Kissinger: Let us first see whether this resolution is against Turkey. On first reading it didn’t strike me that way although I have not studied it since I got it this morning.

Caglayangil: Will you allow me to explain our problems with the resolution.

Turkmen: In the first place it recommends a recourse to the ICJ. There is also reference to Greece’s unilateral approach to the ICJ. We think any reference to the ICJ in view of Greece’s unilateral approach is baseless and irrelevant.

Moreover, in the fifth preambular paragraph it qualifies bilateral negotiations in a way partial to Greece. This is not the kind of negotiations we are conducting. We prefer direct negotiations to settle the problem.

Kissinger: These are your major objections to the resolution?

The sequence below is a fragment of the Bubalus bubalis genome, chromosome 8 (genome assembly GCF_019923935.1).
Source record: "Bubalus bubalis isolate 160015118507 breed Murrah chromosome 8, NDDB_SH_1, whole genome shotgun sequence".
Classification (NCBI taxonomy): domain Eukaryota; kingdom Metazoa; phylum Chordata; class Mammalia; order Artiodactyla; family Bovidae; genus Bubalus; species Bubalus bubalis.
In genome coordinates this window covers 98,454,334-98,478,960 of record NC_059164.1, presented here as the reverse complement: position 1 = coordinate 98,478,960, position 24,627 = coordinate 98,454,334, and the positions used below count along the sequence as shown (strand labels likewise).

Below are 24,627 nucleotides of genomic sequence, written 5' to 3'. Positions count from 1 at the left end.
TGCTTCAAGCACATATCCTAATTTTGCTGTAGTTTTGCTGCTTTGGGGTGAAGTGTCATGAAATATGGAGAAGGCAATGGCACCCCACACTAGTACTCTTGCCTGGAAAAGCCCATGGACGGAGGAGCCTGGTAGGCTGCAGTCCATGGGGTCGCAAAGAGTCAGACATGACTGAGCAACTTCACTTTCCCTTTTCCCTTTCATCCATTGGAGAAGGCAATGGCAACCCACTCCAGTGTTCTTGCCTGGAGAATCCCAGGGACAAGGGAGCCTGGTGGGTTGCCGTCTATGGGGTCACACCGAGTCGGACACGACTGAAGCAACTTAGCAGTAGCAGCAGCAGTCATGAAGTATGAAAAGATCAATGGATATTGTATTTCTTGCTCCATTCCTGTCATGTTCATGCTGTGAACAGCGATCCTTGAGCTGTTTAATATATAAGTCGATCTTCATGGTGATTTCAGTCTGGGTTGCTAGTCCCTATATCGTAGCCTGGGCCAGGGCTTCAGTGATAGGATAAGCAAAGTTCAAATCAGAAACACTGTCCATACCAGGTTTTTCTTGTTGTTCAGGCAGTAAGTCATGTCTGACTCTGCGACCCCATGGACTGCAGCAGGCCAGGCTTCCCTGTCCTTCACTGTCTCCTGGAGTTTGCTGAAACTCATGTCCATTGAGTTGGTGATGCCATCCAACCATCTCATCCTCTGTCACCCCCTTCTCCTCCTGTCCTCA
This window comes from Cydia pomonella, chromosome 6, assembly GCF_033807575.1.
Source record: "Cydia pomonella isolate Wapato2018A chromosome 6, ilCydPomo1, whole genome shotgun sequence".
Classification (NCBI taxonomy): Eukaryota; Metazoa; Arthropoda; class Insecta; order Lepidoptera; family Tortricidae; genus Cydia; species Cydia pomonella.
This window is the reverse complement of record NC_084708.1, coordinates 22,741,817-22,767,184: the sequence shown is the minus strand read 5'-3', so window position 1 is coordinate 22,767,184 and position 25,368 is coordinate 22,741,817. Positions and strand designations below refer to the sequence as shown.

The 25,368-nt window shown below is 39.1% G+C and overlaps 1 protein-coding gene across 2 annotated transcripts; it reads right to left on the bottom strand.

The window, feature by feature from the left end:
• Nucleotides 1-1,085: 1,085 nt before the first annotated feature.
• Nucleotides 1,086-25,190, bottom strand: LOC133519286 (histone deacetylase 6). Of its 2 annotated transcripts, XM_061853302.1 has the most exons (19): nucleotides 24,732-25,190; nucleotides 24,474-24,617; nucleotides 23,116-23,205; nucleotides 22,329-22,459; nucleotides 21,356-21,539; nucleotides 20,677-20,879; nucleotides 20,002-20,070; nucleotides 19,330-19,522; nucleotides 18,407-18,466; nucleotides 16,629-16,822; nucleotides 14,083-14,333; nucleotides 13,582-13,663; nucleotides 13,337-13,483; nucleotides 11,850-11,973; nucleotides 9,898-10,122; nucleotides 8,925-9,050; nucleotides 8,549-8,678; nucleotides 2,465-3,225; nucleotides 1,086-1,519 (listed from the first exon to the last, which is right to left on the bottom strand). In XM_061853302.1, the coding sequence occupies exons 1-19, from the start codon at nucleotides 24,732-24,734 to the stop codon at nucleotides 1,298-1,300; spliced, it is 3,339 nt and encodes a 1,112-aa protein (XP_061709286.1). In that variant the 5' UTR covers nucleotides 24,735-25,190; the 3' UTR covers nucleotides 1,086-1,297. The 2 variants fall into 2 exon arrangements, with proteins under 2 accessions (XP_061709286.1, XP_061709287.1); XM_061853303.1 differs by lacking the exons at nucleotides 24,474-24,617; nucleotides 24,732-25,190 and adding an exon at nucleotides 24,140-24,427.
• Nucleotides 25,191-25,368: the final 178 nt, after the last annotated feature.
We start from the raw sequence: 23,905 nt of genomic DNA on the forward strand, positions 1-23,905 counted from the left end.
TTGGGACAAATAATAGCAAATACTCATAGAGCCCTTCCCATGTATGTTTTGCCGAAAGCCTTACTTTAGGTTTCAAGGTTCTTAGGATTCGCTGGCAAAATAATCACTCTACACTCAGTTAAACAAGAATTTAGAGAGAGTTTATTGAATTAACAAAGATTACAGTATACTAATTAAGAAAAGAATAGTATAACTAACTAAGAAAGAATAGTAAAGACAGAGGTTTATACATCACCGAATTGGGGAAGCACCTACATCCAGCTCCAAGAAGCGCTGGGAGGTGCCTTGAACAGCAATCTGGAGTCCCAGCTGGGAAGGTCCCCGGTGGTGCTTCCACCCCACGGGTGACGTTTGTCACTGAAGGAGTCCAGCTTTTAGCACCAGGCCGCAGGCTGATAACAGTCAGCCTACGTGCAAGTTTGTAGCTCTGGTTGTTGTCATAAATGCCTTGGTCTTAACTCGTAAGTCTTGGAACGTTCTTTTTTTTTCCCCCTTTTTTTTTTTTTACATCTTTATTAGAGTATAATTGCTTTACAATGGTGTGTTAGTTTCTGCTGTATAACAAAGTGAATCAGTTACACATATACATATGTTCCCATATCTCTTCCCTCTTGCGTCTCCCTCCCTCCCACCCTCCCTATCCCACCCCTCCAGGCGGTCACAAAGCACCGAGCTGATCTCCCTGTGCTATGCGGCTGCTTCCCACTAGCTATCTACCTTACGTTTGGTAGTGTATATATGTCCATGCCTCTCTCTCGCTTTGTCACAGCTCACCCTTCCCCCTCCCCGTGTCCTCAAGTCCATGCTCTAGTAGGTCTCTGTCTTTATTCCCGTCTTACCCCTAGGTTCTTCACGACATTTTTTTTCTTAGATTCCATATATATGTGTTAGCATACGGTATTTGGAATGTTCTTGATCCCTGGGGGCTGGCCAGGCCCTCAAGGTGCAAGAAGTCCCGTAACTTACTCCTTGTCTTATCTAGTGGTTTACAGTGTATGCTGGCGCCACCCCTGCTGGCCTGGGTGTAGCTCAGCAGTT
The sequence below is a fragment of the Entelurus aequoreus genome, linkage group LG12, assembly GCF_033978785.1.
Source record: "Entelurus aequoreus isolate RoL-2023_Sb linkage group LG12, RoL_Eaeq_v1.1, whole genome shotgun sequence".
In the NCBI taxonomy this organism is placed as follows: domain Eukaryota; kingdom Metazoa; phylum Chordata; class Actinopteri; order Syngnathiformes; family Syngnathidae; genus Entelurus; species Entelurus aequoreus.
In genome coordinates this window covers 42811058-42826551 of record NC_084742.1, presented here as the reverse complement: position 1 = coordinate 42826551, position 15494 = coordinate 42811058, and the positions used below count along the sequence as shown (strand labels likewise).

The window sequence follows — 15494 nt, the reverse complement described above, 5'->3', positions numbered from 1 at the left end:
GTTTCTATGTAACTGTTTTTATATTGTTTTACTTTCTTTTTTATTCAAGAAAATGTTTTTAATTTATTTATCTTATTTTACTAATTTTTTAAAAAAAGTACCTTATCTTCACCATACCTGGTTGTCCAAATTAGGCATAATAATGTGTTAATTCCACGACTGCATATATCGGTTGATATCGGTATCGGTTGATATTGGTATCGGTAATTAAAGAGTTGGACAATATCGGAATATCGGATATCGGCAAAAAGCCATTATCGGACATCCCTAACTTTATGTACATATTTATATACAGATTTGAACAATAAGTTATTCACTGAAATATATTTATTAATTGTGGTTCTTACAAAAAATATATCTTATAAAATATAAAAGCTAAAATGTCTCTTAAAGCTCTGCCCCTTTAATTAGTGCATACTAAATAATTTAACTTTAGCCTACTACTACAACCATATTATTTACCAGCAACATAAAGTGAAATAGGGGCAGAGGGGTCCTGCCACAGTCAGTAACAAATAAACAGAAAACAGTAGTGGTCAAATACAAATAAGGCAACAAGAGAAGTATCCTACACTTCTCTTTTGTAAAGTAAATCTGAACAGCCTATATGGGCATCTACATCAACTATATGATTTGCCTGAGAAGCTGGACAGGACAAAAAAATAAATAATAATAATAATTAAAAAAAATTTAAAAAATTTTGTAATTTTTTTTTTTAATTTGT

Turkmen: We also have problems with operative paragraph one. This could be interpreted as supporting the Greek view regarding the [Page 833] Sismik. There is also operative paragraph three where there is a general and sweeping statement about issues being referred to the Court, when in fact this is really a more general, political and even a security problem.

Caglayangil: We don’t want a resolution. We want to proceed as was done in the Iceland/UK case. We have gone into detail on the resolution simply to describe how unilateral it is to us.

Kissinger: We didn’t draft it. Nor did we clear it. Is it clear that we have not endorsed it?

Bennett: We have not endorsed it.

Kissinger: I was told that the Europeans had prepared it and had sent it to certain members. I discussed it with Bitsios and in general he is willing to go along with it.5

Caglayangil: Of course!

Kissinger: Let’s put the resolution aside. If we can find a way out of this in some other way maybe we don’t need a resolution. I talked to Bitsios alone. I told him our legal experts did not share the Greek view. But I don’t want to get into a legal argument. We favor a settlement by political negotiations.